Bridges won the seat with a majority of 11,742 votes, against a field of 11 candidates, including New Zealand First leader Winston Peters. As New Zealand First did not meet the 5% party vote threshold nationally, it was reliant on at least one candidate winning an electorate seat in order to be represented in Parliament, and Winston Peters' Tauranga candidacy had been its best chance that year.[13]

Bridges sponsored a Private Member's Bill to increase penalties for animal cruelty, which was drawn from the ballot in early 2010. After passing its first reading, the Animal Welfare Amendment Bill was adopted by the Minister of Agriculture David Carter as a Government Bill and was passed into law.[14]

Minister: 2012–2017[edit]

Bridges speaking to Bryce Edwards at a 2011 election event

Bridges was re-elected in the 2011 election.[15] In April 2012, Prime Minister John Key appointed Bridges as a Minister outside Cabinet, as Minister for Consumer Affairs, Associate Minister of Transport, and Associate Minister for Climate Change Issues.[16] In January 2013 Bridges moved into the Cabinet and became Minister of Labour and Minister of Energy and Resources. He continued to be Associate Minister for Climate Change Issues. He was no longer Minister of Consumer Affairs and Associate Minister of Transport.[17]

Bridges made regular appearances on TVNZ's Breakfast programme as part of the "Young Guns" feature, in which he appeared alongside Labour MP Jacinda Ardern.[18]

In April 2013 Bridges voted against the Marriage (Definition of Marriage) Amendment Bill, a bill allowing same-sex couples to marry in New Zealand.[19]

In October 2013, during a TV interview on Campbell Live, Bridges and presenter John Campbell became engaged in a heated discussion about the benefits and risks of offshore oil drilling.[20]

In April 2014, environmental activist group Greenpeace launched a campaign calling for Bridges to be removed as Energy and Resources Minister over an allegation he approved potential oil and gas exploration in Victoria Forest Park, West Coast, but later said he was unaware of having given the approval.[21][22] Opponents perceived that Bridges had wrongly approved the exploration in a sensitive area, however this was denied by Bridges and Prime Minister John Key.[23]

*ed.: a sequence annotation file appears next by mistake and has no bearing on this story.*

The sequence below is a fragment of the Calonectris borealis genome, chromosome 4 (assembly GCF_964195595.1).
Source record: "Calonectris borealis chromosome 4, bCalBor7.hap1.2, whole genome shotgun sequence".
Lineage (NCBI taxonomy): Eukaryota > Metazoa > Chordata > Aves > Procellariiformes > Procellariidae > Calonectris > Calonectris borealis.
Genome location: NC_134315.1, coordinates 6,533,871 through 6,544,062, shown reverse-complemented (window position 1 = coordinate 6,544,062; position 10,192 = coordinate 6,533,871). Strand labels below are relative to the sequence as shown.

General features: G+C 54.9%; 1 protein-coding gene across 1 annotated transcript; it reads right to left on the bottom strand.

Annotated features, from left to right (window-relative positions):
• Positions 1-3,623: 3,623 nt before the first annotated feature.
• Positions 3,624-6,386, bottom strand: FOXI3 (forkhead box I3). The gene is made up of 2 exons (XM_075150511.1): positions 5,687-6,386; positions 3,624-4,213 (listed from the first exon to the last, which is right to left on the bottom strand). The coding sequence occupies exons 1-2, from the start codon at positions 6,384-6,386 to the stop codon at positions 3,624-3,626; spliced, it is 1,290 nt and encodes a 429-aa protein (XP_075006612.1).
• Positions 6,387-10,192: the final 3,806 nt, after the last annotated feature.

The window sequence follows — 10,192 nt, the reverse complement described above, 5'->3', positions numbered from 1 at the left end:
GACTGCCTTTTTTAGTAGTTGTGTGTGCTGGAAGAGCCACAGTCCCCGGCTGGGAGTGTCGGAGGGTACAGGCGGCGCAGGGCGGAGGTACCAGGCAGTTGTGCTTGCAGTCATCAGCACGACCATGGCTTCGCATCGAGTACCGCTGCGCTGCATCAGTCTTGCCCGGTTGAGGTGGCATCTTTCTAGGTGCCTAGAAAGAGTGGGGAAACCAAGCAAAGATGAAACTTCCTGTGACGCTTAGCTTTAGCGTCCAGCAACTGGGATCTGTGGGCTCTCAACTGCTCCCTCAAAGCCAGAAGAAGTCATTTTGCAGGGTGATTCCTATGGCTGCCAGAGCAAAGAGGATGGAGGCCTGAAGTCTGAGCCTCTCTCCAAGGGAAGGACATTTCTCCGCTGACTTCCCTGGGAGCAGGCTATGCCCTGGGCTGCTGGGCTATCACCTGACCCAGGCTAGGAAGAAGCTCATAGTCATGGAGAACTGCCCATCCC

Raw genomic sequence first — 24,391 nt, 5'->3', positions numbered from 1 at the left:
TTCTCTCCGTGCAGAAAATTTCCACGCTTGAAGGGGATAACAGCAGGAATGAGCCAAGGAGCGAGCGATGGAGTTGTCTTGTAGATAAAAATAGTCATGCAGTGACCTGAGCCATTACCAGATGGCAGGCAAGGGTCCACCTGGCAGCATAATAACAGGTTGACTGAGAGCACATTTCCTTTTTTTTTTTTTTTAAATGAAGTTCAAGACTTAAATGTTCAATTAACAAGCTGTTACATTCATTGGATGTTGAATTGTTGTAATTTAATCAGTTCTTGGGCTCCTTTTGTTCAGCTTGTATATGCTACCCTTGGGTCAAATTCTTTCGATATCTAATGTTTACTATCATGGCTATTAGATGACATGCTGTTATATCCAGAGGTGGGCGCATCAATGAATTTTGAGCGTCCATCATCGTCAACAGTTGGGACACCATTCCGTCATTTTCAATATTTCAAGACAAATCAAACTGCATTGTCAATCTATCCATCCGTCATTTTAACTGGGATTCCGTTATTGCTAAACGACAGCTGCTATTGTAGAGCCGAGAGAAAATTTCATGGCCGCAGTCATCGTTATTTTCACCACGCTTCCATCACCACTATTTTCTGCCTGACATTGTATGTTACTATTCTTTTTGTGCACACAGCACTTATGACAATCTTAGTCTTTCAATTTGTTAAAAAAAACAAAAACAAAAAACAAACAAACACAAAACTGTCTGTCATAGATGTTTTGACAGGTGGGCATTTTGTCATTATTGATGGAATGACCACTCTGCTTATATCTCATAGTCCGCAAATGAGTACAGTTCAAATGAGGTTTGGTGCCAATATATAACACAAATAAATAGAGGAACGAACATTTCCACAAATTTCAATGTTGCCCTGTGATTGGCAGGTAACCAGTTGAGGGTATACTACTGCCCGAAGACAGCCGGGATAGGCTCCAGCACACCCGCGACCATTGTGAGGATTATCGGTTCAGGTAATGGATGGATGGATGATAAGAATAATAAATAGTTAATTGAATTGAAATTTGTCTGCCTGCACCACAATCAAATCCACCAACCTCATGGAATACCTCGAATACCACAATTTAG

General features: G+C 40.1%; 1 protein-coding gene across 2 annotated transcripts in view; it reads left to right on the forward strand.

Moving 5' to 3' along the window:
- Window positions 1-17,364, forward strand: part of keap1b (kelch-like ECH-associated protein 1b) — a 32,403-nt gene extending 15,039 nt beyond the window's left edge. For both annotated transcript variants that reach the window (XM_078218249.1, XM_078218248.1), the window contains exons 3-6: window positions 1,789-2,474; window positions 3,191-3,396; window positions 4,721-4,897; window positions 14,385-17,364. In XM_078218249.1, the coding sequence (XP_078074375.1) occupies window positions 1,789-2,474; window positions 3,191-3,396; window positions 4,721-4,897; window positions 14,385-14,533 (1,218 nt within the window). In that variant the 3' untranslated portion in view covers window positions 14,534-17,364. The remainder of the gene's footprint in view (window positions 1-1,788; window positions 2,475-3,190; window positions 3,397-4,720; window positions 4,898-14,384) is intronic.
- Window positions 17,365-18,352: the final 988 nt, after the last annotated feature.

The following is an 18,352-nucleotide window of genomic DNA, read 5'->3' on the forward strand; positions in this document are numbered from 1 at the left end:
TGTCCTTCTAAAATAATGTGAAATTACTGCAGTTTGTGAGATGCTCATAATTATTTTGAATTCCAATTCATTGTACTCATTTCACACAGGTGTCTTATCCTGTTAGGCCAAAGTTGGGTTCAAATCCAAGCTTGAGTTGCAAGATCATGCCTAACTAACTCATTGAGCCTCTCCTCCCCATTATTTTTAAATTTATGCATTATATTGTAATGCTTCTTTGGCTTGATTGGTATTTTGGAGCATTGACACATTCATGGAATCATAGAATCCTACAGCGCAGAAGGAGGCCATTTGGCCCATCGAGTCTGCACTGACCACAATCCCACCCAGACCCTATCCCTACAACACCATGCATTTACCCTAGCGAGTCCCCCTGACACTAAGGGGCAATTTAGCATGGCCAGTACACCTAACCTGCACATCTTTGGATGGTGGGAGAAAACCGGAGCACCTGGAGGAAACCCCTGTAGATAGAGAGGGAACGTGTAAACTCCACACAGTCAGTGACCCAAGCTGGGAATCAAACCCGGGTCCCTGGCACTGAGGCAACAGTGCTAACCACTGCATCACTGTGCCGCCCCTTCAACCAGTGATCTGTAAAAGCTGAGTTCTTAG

Bridges, as Transport Minister, opens a cycle route in Palmerston North

A by-election was held in the Northland electorate on 28 March 2015. On 9 March, the National party candidate Mark Osborne announced with Bridges (then Minister of Transport) that National pledged to upgrade 10 one lane bridges in the region at a cost of up to $69 million.[24] Opponents criticised the government for using its advantage inappropriately in the Northland by-election campaign, especially since it was later revealed that Bridges had asked officials for information on the 10 one lane bridges days before the announcement. However, Prime Minister John Key defended the request on the grounds that Bridges had sought factual information rather than policy advice, which is permitted under the Cabinet Manual rules.[25]

Following the resignation of Prime Minister John Key on 5 December 2016, Bridges announced his candidacy for the Deputy Leadership of the National Party and consequent Deputy Prime Ministership. He withdrew from the election process when it became clear Paula Bennett had the numbers to win.[26]

New Prime Minister Bill English made changes to the Cabinet effective 20 December 2016, and Bridges became Minister for Economic Development, Minister for Communications, and Associate Minister of Finance. He retained his role as Minister of Transport and was no longer Minister of Energy and Resources, and Associate Minister of Justice, and Climate Change Issues.[17]

Opposition: 2017–present[edit]

Simon Bridges was re-elected in the 2017 election.[15] Following the defeat of the National government, Bridges was no longer a minister, but was appointed Shadow Leader of the House, and National spokesperson for the portfolios for both Economic and Regional Development, and Immigration.[27]

In February 2018, Bill English resigned as Leader of the New Zealand National Party, and therefore Leader of the Opposition, paving way for a leadership election.[28] The day after English's resignation, Bridges announced his candidacy in a press conference, to run for the leadership of the National Party.[29] On 27 February 2018, he was elected as National Party leader.[1] He is the first person with Māori ancestry to serve as leader of the National Party.[30]

MP expenses saga[edit]

On 13 August 2018, Newshub reported that Bridges has spent $113,000 in taxpayer money on limousines and hotels between April to June 2018. (His expenses were higher than normal because he was travelling around New Zealand on a 'getting to know Simon' road show.) Information on Bridges' spending emerged as a result of a leak of MPs' expenses.[31][32] In response, the National Party demanded an independent inquiry into the source of the leak. Bridges publicly stated that he was "supremely confident" that his MPs were not behind the leak.[33] On 15 August, Speaker of the House Trevor Mallard launched an independent inquiry into who had leaked information about Bridges' expenses.[34]